It’s all about making plywood survive… The recent projects on Centaurea have been the main sliding hatch, hatch “garage”, and cockpit sole. i finally managed to get some decent-quality plywood for these bits, and work is coming along on them nicely. The plywood i bought is for the hatch top and “garage” top, the four cockpit locker tops/seats, and the cockpit sole piece. Ech of these three applications requirees a little different approach and treatment of the material. First off, a few notes on plywood…
When my boss made a run to town for supplies, i asked him to use his discretion and pick up two sheets of “whatever is decent, but not too expensive”, ideally 1/2″. What he came back with was two sheets of 15mm interior cabinet-grade cedar-faced A/B plywood. $60/sheet, instead of the $100/sheet they wanted for marine-grade, and with more plies.
i am replacing the original cockpoit sole piece for a few different reasons. The existing solid teak piece is coming apart; the wood is salvagable, but only just. The existing sole piece “hides” the scupper openings under its two forward corners, meaning that to access the scuppers you have to pull up the whole sole. And finally, i’m on a drive to remove all the exterior exposed wood from the boat.
The original/existing cockpit sole is a removeable piece, a feature which i want to retain. The construction is of several tongue-and-groove teak planks, the outside plaks tapered to form a blunt wedge shape rather than a plain rectangle. The sole piece sits on a raised lip formed in the fiberglass cockpit sole margin, which itself is shaped to form a gutter that runs around the perimeter of the sole. The gutter is about an inch wide, and the gap between the sole piece and the cockpit footwell walls is about 3/8″. This, in theory, leaves more than enough surface area for water to empty through the two (otherwise hidden) 2″ scuppers.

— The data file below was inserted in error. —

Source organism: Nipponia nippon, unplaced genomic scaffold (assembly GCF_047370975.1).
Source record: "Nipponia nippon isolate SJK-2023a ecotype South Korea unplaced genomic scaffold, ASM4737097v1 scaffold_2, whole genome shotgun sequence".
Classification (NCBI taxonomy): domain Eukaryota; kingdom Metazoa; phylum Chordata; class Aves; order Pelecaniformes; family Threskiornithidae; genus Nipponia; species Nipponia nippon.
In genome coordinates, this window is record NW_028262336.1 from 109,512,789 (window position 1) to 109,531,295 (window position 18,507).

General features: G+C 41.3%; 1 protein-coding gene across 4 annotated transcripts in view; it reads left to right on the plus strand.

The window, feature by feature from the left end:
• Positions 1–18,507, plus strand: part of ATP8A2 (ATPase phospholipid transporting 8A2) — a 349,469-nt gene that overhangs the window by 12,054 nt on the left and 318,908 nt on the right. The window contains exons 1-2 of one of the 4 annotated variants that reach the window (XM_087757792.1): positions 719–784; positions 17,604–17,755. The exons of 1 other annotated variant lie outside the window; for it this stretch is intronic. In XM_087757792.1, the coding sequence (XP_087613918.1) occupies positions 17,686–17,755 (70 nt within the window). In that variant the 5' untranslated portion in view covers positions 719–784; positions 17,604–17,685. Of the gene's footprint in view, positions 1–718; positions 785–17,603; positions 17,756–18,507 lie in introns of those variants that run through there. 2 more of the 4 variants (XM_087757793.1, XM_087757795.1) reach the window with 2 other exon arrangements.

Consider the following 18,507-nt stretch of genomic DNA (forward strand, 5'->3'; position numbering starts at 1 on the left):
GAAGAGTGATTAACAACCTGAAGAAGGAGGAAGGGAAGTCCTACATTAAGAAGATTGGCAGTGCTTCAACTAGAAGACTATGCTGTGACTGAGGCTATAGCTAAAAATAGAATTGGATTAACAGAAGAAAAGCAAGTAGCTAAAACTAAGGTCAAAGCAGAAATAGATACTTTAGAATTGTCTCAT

The new sole piece is cut-out above the scupper openings. Yes, that makes it easier to drop something “down the tubes”, but it also makes it way easier to inspect the openings, keep an eye on drainage rates, and clear blockages. The original plank sole started life as something approaching 1″ thick, but has since been worn down to closer to 5/8″ thick. Since the new plywood sole is starting life nearer to 1/2″ thick, it needed some extra beefiness.
i feel that non-marine-plywood is acceptable if it is of otherwise great quality, is not to be bent/curved/”tortured”, and is treated accordingly from the beginning. In this case, i start by cutting out the shape and routing the edges with a 3/8″ radius roundover bit. i then sand the whole to both “de-fuzz” the routed/cut edges, and open up the pores of the flat surfaces with 80-grit. Then, i set the wood outside to get nice and hot in the full tropical sun. Bck in the shade, i mix up a batch of West epoxy, thinned about 20% with acetone. With everything ready, i apply the thinned epoxy to the pre-heated wood, and just keep slathering it on (especially the edges) until it literally will not soak up any more.